CYSO Grads Offer Wisdom & Advice

At the end of every season, we ask our outgoing seniors to impart a bit of wisdom to our new and returning CYSO students. By the time a student reaches the end of their CYSO career, they’ve acquired quite a bit of experience both with their instrument and as an orchestral player. We asked this year’s graduating seniors to share their best advice for a new CYSO student. With answers ranging from practical to poetic, these seniors as clearly the experts.

What advice would you give to a new CYSO student?

Don’t be afraid and don’t question the fact that you deserve to be in CYSO! It can be scary to make friends at first and even more difficult to play at your best if you’re worried that other people might be more advanced than you or already have friends in the orchestra. Even if they do, that’s okay—you always have the chance to improve and your peers will welcome you as their friend if you only give yourself the chance to take a step forward.

Gloria Baek, Symphony Orchestra

Make sure to familiarize yourself with the practices and procedures of a more professional orchestral setting so that you don’t get caught off guard. And enjoy your time playing with great musicians, playing challenging repertoire, and pushing yourself.

Tanner Carlson-Huber, Philharmonic Orchestra

It’s all a new learning experience. You can spend as much time as you want being nervous, but if you just play your best and always have confidence in yourself, you will grow!

Alec Fiden, Jazz Orchestra

Ask about anything and everything! The staff and conductors aren’t as scary as they may seem—they’re always looking to help and to share their knowledge with us. Don’t hesitate to reach out to them for literally anything, whether it’s music recommendations, practice advice, or even just life advice in general.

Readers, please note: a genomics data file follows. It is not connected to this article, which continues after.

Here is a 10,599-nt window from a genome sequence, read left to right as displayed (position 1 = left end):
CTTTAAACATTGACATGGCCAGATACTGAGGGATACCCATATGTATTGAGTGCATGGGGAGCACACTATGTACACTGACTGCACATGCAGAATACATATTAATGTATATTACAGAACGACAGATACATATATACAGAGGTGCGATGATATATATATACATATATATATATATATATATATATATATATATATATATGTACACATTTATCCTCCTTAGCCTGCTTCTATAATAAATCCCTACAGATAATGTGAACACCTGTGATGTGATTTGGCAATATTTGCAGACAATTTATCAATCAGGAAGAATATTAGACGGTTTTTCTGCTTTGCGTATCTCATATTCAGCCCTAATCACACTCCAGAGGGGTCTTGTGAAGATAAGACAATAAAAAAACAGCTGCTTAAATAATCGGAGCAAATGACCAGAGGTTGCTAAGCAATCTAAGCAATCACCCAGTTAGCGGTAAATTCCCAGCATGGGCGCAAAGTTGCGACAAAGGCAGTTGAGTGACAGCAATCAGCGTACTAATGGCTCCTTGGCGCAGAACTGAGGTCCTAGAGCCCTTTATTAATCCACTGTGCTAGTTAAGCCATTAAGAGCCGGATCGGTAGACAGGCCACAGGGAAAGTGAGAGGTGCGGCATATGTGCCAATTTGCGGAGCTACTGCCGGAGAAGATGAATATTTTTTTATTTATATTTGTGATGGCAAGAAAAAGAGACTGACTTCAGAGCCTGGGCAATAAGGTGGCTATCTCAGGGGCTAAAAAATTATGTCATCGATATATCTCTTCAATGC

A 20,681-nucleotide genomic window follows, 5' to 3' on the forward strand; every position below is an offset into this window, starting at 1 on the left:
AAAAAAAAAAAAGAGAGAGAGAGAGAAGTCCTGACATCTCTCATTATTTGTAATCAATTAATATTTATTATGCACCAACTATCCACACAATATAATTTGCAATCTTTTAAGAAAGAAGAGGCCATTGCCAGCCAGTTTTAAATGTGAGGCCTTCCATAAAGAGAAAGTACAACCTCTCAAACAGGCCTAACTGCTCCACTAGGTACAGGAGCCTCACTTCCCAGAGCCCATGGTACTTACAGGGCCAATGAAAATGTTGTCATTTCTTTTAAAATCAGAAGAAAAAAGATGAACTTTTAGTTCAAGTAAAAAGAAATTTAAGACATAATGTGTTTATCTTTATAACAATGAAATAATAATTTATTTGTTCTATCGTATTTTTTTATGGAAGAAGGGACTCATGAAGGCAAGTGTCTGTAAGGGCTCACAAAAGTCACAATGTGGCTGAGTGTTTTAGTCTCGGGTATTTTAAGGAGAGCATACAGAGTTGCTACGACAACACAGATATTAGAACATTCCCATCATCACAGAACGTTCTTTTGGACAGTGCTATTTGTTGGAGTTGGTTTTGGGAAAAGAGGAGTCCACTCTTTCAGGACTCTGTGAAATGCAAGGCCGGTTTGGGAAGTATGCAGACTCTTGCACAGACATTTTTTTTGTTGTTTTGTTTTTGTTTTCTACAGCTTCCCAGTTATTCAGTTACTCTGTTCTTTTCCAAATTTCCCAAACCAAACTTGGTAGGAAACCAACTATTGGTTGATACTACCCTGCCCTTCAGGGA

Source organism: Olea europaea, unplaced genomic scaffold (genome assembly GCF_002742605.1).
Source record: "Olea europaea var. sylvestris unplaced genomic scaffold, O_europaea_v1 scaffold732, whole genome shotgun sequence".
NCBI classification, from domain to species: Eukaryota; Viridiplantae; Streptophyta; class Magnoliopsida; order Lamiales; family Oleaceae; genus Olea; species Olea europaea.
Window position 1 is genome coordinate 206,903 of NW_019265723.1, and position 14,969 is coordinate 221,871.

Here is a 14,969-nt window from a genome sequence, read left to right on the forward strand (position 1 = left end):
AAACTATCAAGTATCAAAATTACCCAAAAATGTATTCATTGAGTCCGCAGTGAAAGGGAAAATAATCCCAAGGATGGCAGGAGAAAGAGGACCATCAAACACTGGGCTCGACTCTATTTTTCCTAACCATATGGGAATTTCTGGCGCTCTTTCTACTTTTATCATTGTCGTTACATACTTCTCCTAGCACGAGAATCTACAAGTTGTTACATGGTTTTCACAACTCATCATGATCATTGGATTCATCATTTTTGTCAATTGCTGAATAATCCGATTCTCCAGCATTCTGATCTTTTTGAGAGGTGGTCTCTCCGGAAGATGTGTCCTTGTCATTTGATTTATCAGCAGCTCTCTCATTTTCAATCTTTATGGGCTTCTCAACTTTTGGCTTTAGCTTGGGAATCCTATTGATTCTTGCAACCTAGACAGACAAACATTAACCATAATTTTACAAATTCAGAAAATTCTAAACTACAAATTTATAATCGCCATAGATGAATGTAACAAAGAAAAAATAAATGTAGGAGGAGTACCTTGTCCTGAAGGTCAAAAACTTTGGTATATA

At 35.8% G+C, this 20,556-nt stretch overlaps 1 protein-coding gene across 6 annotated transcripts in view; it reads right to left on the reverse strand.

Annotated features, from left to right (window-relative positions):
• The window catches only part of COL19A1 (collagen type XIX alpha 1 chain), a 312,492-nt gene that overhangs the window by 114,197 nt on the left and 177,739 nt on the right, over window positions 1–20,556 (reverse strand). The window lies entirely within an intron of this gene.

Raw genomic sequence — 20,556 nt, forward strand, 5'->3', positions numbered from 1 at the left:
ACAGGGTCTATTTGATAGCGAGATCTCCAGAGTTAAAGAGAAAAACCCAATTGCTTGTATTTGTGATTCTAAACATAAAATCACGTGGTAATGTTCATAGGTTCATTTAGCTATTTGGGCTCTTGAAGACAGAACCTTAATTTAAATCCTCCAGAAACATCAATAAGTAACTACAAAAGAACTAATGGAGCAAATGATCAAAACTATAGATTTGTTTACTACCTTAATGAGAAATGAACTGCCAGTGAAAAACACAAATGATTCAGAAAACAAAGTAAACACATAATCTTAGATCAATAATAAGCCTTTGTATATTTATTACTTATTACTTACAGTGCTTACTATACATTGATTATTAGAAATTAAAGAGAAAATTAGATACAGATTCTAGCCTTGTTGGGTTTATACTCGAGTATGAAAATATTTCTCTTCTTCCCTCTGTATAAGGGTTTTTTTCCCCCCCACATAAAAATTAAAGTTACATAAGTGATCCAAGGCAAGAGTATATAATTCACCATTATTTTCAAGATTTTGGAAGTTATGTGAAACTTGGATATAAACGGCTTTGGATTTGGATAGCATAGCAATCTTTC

Athena Deng, Symphony Orchestra

Your musical ability and passion are not defined by your seat in the orchestra!! Even if you are last chair, there is still music to learn and concerts to prepare for. Don’t let a bad audition deter you from having a fulfilling season. Have a pencil out during rehearsal, enjoy the maestros’ brilliance, and mingle with others during breaks! You are still important to the balance of the ensemble. Seeing your name at the bottom of the audition results sheet might be disappointing, but it is NOT the end all be all. Playing in an orchestra is about playing together. Everyone knows that you are at CYSO because you put your effort and love into music.

Henry Park, Symphony Orchestra

Take some time to get to know the music you’re playing. From there, you can build a real connection with the piece. The more you play, the more you internalize, and the more you enjoy practicing.

Yaseen Qureshi, Symphony Orchestra

Making friends with people who play the same instrument as you is nice, but it’s really cool to learn what other sections play too. Also, even if the maestro is not talking to your section, listen to what they’re saying; you can often stand to learn from what they’re telling another section and can apply it to your own playing.

Samantha Irwin , Kaiso Steel and Philharmonic Orchestra

Enjoy the time you have here because the experiences are so valuable, but the time flies by so fast!

Nicole Moravec, Philharmonic Orchestra


Marisa LinMarisa Lin is a violinist soon to be in CYSO’s Concert Orchestra and rising junior at Lyons Township High School. Marisa wrote this post as part of her role as CYSO’s Summer 2023 Marketing Intern. When she’s not practicing, you can find Marisa developing new recipes for her baking blog or taking goofy pictures of her dog.

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